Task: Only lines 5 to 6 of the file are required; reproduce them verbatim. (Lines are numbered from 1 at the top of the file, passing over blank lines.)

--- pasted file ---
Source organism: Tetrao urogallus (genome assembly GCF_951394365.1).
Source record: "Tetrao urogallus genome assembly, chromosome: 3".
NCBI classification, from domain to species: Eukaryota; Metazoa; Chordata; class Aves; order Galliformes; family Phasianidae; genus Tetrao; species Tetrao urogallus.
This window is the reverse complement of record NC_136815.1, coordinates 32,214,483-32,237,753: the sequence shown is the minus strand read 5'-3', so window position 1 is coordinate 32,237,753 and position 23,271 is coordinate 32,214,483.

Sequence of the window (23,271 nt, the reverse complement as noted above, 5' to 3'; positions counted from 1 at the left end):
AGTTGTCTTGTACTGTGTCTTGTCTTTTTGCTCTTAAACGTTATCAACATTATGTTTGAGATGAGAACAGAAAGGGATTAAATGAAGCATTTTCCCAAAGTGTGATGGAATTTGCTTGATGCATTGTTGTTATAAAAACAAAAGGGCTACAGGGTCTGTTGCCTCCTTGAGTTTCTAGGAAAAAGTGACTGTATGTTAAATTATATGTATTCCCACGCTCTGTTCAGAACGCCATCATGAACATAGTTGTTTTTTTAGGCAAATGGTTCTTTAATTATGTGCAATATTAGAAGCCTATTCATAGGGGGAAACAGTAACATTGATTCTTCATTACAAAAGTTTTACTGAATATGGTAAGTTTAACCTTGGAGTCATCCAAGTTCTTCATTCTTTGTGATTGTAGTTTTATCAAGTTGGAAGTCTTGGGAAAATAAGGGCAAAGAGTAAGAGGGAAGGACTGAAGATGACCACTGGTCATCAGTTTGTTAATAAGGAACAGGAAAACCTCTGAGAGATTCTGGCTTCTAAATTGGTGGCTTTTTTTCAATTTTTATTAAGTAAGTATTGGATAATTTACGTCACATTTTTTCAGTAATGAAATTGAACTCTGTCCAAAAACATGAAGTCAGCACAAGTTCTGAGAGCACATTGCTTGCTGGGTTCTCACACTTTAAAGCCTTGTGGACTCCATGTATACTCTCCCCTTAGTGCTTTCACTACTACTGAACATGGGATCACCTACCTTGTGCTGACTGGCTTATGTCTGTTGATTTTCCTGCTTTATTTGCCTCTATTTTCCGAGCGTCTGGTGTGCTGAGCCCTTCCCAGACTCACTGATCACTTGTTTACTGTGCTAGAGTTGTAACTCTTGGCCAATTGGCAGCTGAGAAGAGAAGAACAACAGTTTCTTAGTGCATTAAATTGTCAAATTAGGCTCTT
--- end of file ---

Sequence of the window (23,271 nt, the reverse complement as noted above, 5' to 3'; positions counted from 1 at the left end):
AGTTGTCTTGTACTGTGTCTTGTCTTTTTGCTCTTAAACGTTATCAACATTATGTTTGAGATGAGAACAGAAAGGGATTAAATGAAGCATTTTCCCAAAGTGTGATGGAATTTGCTTGATGCATTGTTGTTATAAAAACAAAAGGGCTACAGGGTCTGTTGCCTCCTTGAGTTTCTAGGAAAAAGTGACTGTATGTTAAATTATATGTATTCCCACGCTCTGTTCAGAACGCCATCATGAACATAGTTGTTTTTTTAGGCAAATGGTTCTTTAATTATGTGCAATATTAGAAGCCTATTCATAGGGGGAAACAGTAACATTGATTCTTCATTACAAAAGTTTTACTGAATATGGTAAGTTTAACCTTGGAGTCATCCAAGTTCTTCATTCTTTGTGATTGTAGTTTTATCAAGTTGGAAGTCTTGGGAAAATAAGGGCAAAGAGTAAGAGGGAAGGACTGAAGATGACCACTGGTCATCAGTTTGTTAATAAGGAACAGGAAAACCTCTGAGAGATTCTGGCTTCTAAATTGGTGGCTTTTTTTCAATTTTTATTAAGTAAGTATTGGATAATTTACGTCACATTTTTTCAGTAATGAAATTGAACTCTGTCCAAAAACATGAAGTCAGCACAAGTTCTGAGAGCACATTGCTTGCTGGGTTCTCACACTTTAAAGCCTTGTGGACTCCATGTATACTCTCCCCTTAGTGCTTTCACTACTACTGAACATGGGATCACCTACCTTGTGCTGACTGGCTTATGTCTGTTGATTTTCCTGCTTTATTTGCCTCTATTTTCCGAGCGTCTGGTGTGCTGAGCCCTTCCCAGACTCACTGATCACTTGTTTACTGTGCTAGAGTTGTAACTCTTGGCCAATTGGCAGCTGAGAAGAGAAGAACAACAGTTTCTTAGTGCATTAAATTGTCAAATTAGGCTCTT